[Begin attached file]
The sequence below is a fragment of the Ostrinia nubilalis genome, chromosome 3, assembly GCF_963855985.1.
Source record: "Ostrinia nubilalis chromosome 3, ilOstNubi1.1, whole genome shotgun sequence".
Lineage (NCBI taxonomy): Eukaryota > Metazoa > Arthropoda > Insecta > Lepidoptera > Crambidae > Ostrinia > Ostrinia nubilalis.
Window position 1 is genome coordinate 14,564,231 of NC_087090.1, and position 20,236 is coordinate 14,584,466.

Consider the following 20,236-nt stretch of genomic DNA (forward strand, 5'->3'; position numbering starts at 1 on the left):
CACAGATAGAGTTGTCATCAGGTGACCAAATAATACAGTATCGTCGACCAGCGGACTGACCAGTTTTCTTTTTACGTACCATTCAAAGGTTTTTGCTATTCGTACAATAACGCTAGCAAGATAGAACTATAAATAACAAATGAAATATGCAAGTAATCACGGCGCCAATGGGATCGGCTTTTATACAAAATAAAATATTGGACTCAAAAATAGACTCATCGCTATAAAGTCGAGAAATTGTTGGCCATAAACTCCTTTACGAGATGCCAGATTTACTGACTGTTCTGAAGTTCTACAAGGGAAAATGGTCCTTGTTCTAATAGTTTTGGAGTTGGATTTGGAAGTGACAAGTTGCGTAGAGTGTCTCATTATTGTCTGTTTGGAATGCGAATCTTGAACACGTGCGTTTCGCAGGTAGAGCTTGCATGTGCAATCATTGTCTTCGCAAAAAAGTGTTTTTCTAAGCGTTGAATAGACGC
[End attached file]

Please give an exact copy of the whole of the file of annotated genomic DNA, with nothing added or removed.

The sequence below is a fragment of the Ostrinia nubilalis genome, chromosome 3, assembly GCF_963855985.1.
Source record: "Ostrinia nubilalis chromosome 3, ilOstNubi1.1, whole genome shotgun sequence".
Lineage (NCBI taxonomy): Eukaryota > Metazoa > Arthropoda > Insecta > Lepidoptera > Crambidae > Ostrinia > Ostrinia nubilalis.
Window position 1 is genome coordinate 14,564,231 of NC_087090.1, and position 20,236 is coordinate 14,584,466.

Consider the following 20,236-nt stretch of genomic DNA (forward strand, 5'->3'; position numbering starts at 1 on the left):
CACAGATAGAGTTGTCATCAGGTGACCAAATAATACAGTATCGTCGACCAGCGGACTGACCAGTTTTCTTTTTACGTACCATTCAAAGGTTTTTGCTATTCGTACAATAACGCTAGCAAGATAGAACTATAAATAACAAATGAAATATGCAAGTAATCACGGCGCCAATGGGATCGGCTTTTATACAAAATAAAATATTGGACTCAAAAATAGACTCATCGCTATAAAGTCGAGAAATTGTTGGCCATAAACTCCTTTACGAGATGCCAGATTTACTGACTGTTCTGAAGTTCTACAAGGGAAAATGGTCCTTGTTCTAATAGTTTTGGAGTTGGATTTGGAAGTGACAAGTTGCGTAGAGTGTCTCATTATTGTCTGTTTGGAATGCGAATCTTGAACACGTGCGTTTCGCAGGTAGAGCTTGCATGTGCAATCATTGTCTTCGCAAAAAAGTGTTTTTCTAAGCGTTGAATAGACGC